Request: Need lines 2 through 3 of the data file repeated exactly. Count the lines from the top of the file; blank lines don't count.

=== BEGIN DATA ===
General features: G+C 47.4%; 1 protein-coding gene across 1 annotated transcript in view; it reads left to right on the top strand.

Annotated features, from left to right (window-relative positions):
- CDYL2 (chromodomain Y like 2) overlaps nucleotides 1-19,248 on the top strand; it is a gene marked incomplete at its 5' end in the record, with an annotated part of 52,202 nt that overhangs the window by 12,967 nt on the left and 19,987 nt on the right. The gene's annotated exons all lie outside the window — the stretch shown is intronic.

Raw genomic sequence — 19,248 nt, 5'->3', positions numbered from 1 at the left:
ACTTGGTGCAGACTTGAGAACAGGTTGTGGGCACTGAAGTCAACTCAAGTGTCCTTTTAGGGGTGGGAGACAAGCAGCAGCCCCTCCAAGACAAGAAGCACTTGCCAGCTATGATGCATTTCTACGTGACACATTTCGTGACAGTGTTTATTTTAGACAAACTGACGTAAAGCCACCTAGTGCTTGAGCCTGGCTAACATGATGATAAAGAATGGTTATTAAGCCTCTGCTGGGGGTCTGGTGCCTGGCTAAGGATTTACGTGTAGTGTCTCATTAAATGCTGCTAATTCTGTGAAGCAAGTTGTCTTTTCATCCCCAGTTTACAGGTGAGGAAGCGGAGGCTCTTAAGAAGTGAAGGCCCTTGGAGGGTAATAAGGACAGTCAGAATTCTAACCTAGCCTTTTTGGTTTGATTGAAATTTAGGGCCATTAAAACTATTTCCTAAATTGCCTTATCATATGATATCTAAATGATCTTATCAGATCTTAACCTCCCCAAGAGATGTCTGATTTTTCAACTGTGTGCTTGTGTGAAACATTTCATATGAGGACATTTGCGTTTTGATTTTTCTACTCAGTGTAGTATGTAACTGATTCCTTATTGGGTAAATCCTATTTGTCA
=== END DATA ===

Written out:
Annotated features, from left to right (window-relative positions):
- CDYL2 (chromodomain Y like 2) overlaps nucleotides 1-19,248 on the top strand; it is a gene marked incomplete at its 5' end in the record, with an annotated part of 52,202 nt that overhangs the window by 12,967 nt on the left and 19,987 nt on the right. The gene's annotated exons all lie outside the window — the stretch shown is intronic.